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This is your work

It could just be me, but have you noticed how something seems different recently?

The pace of change within the health conversation is picking up, but not just in isolated pockets. There are more good things going on than we seem to have time to keep track of.

That’s a good thing, not a bad one. We know our network has got our back. Someone we know will see what we need to see, and make sure we know about it.

The Social Media Health Network announced by the recently created Mayo Clinic Center for Social Media may do more to find commonalities between American and European activities than any other initiative so far.

The conversation around how healthcare professionals can, should, and are using the social web is increasing in volume.

Patient voices are being heard. They won’t let themselves not be.

Every day, I am adding tweets to my list of favourites that change the way I see the world. Here are the latest two:

It is an exciting time to be doing what we do (when we work out what it is, we’ll let you know ;))

However, all this convergence, co-operation and collaboration has a cost, and it is not an insignificant one.

You have to let go.

Your business model is broken.

Your strategies are redundant.

Your marketing isn’t working

Your professional life is being turned upside down.

You will be asked to give more of yourself than you may think is acceptable.

If you haven’t already taken off the mask you used to don as you stepped out of the door on your way to work, someone is going to do it for you.

We can no longer say ‘the “me” you see at work isn’t the real me. Work is just somewhere I go during the day. Work pays the rent. I don’t live to work, I work to live.’

Sound familiar?

The reality is, you do live to work.

You get up and do it every day. Saying you don’t doesn’t make any difference.

If you don’t like the work, find another job.

This is you.

This is your work.

5 thoughts on “This is your work

  1. Thanks for the mention Andrew. My tweet was actually a modified version of a tweet that I believe originated with @nursingideas.

    “@nursingideas: OK to be skeptical of social media; NOT OK to refuse to engage w/new technology. OK to be skeptical of social media; NOT OK to refuse to engage w/new technology.”

    Not wanting to perpetuate the buzz word engage and to capture Rob Fraser’s @rdjfraser’s idea of the evolution, I changed it to

    “@SharingStrength: OK 2 b skeptical of social media; NOT OK 2 ignore it. It’s an evolution, not invention”

    It has since taken on a life of its own. Most recently I’ve seen it quoted by Howard Luks @hjluks as

    @hjluks: Espec for MDs— Its OK to b skeptical about SocMed.. it’s NOT ok to ignore it, evolution in progress!! #hcsm Agree with @SharingStrength

    Obviously there is a common thread in that 100+/- character quote that resonates with many. But I especially love the way we all tweak it a little bit to ring at a pitch in tune with our corner of the universe.

    Sharing is global. It’s local. But it is always about collaboration.

    • Hi Colleen

      Thank you for this fascinating insight into the ‘life of a tweet’. Clearly, there is something in the core concept here that most readers have engaged with, and wished to make their own in some way.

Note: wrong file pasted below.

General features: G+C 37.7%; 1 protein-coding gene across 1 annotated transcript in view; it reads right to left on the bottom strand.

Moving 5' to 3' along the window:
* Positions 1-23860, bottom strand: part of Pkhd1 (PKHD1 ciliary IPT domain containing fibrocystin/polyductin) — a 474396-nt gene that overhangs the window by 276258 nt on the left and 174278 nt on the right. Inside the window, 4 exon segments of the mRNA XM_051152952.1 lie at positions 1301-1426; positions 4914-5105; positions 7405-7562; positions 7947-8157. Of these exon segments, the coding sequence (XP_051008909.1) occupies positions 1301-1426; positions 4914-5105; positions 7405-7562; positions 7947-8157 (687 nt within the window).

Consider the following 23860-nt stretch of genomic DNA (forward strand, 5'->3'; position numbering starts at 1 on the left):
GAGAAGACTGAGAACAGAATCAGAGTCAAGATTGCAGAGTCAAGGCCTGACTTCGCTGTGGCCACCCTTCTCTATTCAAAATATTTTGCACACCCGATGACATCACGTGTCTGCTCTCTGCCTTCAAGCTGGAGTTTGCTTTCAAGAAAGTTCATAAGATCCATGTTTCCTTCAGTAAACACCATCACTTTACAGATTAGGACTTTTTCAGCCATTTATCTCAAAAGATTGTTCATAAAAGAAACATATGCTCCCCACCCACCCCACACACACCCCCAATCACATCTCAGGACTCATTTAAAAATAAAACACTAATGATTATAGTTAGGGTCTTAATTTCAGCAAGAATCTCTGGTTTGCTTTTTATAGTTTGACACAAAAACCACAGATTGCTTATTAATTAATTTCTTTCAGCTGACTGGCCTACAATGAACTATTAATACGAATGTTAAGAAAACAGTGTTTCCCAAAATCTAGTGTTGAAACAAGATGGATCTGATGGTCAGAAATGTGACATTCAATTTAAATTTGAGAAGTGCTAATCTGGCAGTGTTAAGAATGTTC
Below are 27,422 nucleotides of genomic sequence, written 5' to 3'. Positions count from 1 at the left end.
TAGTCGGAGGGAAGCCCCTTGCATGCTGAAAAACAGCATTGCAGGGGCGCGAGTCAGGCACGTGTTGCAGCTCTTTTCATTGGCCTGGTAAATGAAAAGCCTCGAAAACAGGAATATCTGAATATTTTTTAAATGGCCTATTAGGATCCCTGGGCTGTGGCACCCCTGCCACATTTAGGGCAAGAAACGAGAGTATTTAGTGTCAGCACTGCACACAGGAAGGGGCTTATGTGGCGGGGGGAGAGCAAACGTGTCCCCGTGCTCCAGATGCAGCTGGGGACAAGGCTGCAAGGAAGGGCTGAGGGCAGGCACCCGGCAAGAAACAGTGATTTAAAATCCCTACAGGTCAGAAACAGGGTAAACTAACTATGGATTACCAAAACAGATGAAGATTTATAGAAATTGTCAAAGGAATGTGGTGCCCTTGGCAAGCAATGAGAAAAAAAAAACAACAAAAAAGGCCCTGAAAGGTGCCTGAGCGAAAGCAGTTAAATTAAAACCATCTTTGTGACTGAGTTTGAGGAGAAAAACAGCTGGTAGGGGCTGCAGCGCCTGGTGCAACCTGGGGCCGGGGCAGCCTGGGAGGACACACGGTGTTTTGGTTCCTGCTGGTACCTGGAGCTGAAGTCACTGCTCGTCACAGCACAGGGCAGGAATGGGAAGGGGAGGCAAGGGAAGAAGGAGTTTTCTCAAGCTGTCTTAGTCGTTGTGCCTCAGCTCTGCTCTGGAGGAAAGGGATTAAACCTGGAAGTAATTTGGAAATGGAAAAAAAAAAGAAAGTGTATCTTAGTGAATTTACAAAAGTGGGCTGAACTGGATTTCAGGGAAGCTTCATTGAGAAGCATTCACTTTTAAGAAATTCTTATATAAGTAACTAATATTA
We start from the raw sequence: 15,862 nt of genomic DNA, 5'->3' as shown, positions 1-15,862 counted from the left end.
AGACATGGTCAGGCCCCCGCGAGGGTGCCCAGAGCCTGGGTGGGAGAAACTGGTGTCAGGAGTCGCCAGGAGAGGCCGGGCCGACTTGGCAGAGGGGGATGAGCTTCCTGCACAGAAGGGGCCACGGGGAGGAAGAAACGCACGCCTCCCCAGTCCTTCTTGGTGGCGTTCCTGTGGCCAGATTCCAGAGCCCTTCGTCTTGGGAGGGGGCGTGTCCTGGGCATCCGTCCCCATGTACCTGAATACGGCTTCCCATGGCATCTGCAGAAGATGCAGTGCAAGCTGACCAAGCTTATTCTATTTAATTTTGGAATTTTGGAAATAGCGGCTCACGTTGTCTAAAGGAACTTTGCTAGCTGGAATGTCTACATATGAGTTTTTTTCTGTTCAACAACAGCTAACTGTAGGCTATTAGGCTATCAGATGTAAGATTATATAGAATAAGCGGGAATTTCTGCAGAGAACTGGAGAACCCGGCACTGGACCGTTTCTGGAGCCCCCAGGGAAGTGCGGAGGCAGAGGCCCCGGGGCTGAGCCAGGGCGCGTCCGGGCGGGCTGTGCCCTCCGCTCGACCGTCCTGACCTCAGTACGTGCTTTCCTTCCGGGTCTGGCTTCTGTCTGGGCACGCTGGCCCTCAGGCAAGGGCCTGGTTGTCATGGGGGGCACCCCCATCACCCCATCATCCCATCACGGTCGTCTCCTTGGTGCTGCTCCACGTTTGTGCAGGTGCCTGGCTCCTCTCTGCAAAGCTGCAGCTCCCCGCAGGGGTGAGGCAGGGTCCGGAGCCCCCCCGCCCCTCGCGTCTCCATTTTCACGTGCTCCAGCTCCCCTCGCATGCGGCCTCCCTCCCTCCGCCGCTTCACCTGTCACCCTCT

I for one can completely understand that.

      @andrewspong

  2. Pingback: DigiPharm Europe 2010 « Medigital

  3. Hi Andrew. Agreed. In the digital health arena there is finally a real sense of change – not an earth shattering one, but there is an acceptance that the world has changed (phew – and about bloomin’ time) and that there has to be an adjustment from the way things were always done in the past.

    Organisations involved in health have to decide if they are a ‘provider to’ or a ‘member of’ the health community. We all recognise that this is a challenge and that change will at times be painful and people will be worried that they may publicly fail. However fortune favours the strong, the bold, the brave – accepting the new reality is in the next few years going to be the only way to secure a fortune (however you decide to define or quantify it).

    • Hi Neil

      I really like your distinction.

      The ‘provider to’ association infers that those offering services may still legitimately conceive of themselves as anonymous intermediaries whose activities need not be acknowledged.

      I am not suggesting that this is no longer possible, as clearly it is, but do question its value. I think it beholden upon all of us to be as transparent as we can about what we have contributed to the process on the basis that if our additions are the weakest, or are perhaps impeding the pace of change, then we need to know about it, either to amend our work or to be replaced.

      I appreciate that this may not be an amenable concept to service providers on the basis that it may be deemed to be injurious to their business. However, if it is their business that is responsible in part for sustaining outmoded, counter-productive practices, then no good can come of their continuing to do so. What credibility can a provider have who willingly, and in full possession of the facts, continues to propagate practices that are ineffective at best merely in order to be able to issue their next invoice?

      This requires traversing some rough terrain; no-one wants to choke their business to death, yet what future will their enterprise have if it is associated with the reproduction of processes that have failed or are in their residual phase?

      Nothing about this is easy. However, when we talk about ‘transparency’, we need to afford ourselves the opportunity to consider its implications in their totality.

      @andrewspong

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